End of Day Update:
Wow. What else is there to say about this monster rebound? Buyers haven’t been this desperate to own stocks over a two-day period since 2011. But is this aggressive buying good for the market? Is it sustainable? Does it give us a stable foundation to build on?
As kids learn from the Tortoise and the Hare, slow and steady wins the race. By that measure it is hard to get excited about the speed and size of this rebound from the 1,970 lows. The biggest concern I have is choppy trade is often a symptom of changes in trend. We’ve had three material dips since summer and now this uncharacteristically sharp up-move. The bull rally turned five this spring, making it fairly mature as far as bull markets go. And there is little fear priced into the market since it has largely ignored bearish geopolitical and economic headlines from around the world as it keeps setting record high after record high. US large cap stocks are the last-man standing in a world where almost all other markets and asset classes have seen material selloffs. How much longer can this continue?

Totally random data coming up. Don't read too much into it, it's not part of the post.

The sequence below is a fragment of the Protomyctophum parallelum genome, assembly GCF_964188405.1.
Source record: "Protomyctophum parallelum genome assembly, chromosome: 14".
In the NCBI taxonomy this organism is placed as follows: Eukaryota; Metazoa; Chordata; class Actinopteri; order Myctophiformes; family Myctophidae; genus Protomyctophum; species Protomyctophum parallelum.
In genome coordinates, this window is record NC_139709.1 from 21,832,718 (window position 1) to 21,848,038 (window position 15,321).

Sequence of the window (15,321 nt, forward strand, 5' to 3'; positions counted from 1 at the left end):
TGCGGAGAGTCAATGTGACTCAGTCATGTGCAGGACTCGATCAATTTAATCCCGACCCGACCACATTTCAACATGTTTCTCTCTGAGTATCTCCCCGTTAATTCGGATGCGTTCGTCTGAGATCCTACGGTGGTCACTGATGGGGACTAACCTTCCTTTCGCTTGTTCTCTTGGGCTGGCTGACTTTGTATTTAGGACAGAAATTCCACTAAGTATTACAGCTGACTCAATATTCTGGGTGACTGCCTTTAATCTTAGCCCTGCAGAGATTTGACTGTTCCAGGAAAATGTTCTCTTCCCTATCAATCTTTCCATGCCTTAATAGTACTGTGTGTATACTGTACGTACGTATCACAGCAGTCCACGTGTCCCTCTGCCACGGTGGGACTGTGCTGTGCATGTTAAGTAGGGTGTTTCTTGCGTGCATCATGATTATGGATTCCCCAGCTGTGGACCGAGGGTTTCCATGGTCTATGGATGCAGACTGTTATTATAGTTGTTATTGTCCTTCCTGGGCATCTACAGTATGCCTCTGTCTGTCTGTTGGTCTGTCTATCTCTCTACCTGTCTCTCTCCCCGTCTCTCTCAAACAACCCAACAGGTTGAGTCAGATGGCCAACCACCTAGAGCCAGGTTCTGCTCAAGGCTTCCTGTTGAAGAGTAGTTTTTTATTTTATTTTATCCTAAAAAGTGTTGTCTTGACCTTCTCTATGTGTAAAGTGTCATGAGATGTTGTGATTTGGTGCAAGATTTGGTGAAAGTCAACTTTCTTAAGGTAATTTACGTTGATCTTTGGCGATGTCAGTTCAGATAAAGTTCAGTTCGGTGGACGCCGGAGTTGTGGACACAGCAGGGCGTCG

Anyone taking the time to look through the CrackedMarket archives will see I’ve been a resolute buy-the-dip guy since I started this blog in early 2012. Greece, Cyprus, Euro breakup, Fiscal Cliffs, Govt Shut Downs, Taper, etc. It didn’t matter what the headline, I embraced the fear and saw every negative headlines as an excuse to pick up stock for cheap. But we all know this must come to an end at some point. Buying the dip has become so routine now that everyone is doing it. Good employment, bad employment, strong GDP, weak GDP, Russia invading sovereign nations, nothing matters to this market. That is until it does. We might finally be arriving at that point where it does.
While I’m not ready to say tomorrow is the first day of a 20 or 30 percent bear market, all these factors lining up here are enough to make a buy-the-dip guy far more cautious going forward. The market has enough momentum that it can coast into year-end, but what happens in January is anyone guess. Markets typically look ahead six to 12 months, which means if the market suspects we will see inflation/deflation/increasing interest rates/currency contagion/recession/or anything else next year, it will start pricing it in starting in January. If the rate of gains slows down and becomes more sustainable, then this can continue. But if we retreat back under key support levels in the near-term, I wouldn’t be so quick to buy the dip this time.